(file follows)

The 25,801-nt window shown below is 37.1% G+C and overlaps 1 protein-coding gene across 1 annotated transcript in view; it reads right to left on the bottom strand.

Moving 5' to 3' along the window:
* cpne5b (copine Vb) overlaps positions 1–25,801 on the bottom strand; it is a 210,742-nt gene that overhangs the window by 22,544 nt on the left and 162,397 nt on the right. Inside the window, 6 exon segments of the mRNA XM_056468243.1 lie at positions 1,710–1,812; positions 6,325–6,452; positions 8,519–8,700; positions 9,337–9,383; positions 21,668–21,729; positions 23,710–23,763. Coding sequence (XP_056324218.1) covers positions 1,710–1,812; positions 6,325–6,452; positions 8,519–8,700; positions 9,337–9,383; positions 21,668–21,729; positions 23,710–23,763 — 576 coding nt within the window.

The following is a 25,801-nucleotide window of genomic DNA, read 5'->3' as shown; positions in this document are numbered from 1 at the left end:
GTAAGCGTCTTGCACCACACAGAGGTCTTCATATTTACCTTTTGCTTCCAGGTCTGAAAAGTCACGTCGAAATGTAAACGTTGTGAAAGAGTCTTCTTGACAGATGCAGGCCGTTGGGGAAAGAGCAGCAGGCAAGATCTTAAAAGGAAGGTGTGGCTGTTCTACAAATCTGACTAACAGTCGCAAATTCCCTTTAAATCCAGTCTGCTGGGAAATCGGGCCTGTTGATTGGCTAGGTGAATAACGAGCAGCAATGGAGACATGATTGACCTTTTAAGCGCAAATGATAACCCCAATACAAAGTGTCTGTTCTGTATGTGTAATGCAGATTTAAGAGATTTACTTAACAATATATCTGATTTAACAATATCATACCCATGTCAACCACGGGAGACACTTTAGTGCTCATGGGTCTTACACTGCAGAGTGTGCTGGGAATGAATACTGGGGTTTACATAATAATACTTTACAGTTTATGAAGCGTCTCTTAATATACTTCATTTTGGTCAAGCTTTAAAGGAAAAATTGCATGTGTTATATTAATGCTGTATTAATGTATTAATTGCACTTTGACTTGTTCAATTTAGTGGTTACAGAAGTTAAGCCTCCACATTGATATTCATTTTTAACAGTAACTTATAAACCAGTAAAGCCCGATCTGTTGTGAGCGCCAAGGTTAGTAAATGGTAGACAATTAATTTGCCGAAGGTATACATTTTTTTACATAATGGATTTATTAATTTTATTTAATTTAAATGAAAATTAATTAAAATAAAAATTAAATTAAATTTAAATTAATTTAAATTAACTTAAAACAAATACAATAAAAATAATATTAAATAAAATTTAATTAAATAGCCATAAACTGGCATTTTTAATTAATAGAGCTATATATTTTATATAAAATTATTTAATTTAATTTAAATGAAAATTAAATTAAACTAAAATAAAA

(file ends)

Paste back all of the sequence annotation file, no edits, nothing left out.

The 25,801-nt window shown below is 37.1% G+C and overlaps 1 protein-coding gene across 1 annotated transcript in view; it reads right to left on the bottom strand.

Moving 5' to 3' along the window:
* cpne5b (copine Vb) overlaps positions 1–25,801 on the bottom strand; it is a 210,742-nt gene that overhangs the window by 22,544 nt on the left and 162,397 nt on the right. Inside the window, 6 exon segments of the mRNA XM_056468243.1 lie at positions 1,710–1,812; positions 6,325–6,452; positions 8,519–8,700; positions 9,337–9,383; positions 21,668–21,729; positions 23,710–23,763. Coding sequence (XP_056324218.1) covers positions 1,710–1,812; positions 6,325–6,452; positions 8,519–8,700; positions 9,337–9,383; positions 21,668–21,729; positions 23,710–23,763 — 576 coding nt within the window.

The following is a 25,801-nucleotide window of genomic DNA, read 5'->3' as shown; positions in this document are numbered from 1 at the left end:
GTAAGCGTCTTGCACCACACAGAGGTCTTCATATTTACCTTTTGCTTCCAGGTCTGAAAAGTCACGTCGAAATGTAAACGTTGTGAAAGAGTCTTCTTGACAGATGCAGGCCGTTGGGGAAAGAGCAGCAGGCAAGATCTTAAAAGGAAGGTGTGGCTGTTCTACAAATCTGACTAACAGTCGCAAATTCCCTTTAAATCCAGTCTGCTGGGAAATCGGGCCTGTTGATTGGCTAGGTGAATAACGAGCAGCAATGGAGACATGATTGACCTTTTAAGCGCAAATGATAACCCCAATACAAAGTGTCTGTTCTGTATGTGTAATGCAGATTTAAGAGATTTACTTAACAATATATCTGATTTAACAATATCATACCCATGTCAACCACGGGAGACACTTTAGTGCTCATGGGTCTTACACTGCAGAGTGTGCTGGGAATGAATACTGGGGTTTACATAATAATACTTTACAGTTTATGAAGCGTCTCTTAATATACTTCATTTTGGTCAAGCTTTAAAGGAAAAATTGCATGTGTTATATTAATGCTGTATTAATGTATTAATTGCACTTTGACTTGTTCAATTTAGTGGTTACAGAAGTTAAGCCTCCACATTGATATTCATTTTTAACAGTAACTTATAAACCAGTAAAGCCCGATCTGTTGTGAGCGCCAAGGTTAGTAAATGGTAGACAATTAATTTGCCGAAGGTATACATTTTTTTACATAATGGATTTATTAATTTTATTTAATTTAAATGAAAATTAATTAAAATAAAAATTAAATTAAATTTAAATTAATTTAAATTAACTTAAAACAAATACAATAAAAATAATATTAAATAAAATTTAATTAAATAGCCATAAACTGGCATTTTTAATTAATAGAGCTATATATTTTATATAAAATTATTTAATTTAATTTAAATGAAAATTAAATTAAACTAAAATAAAA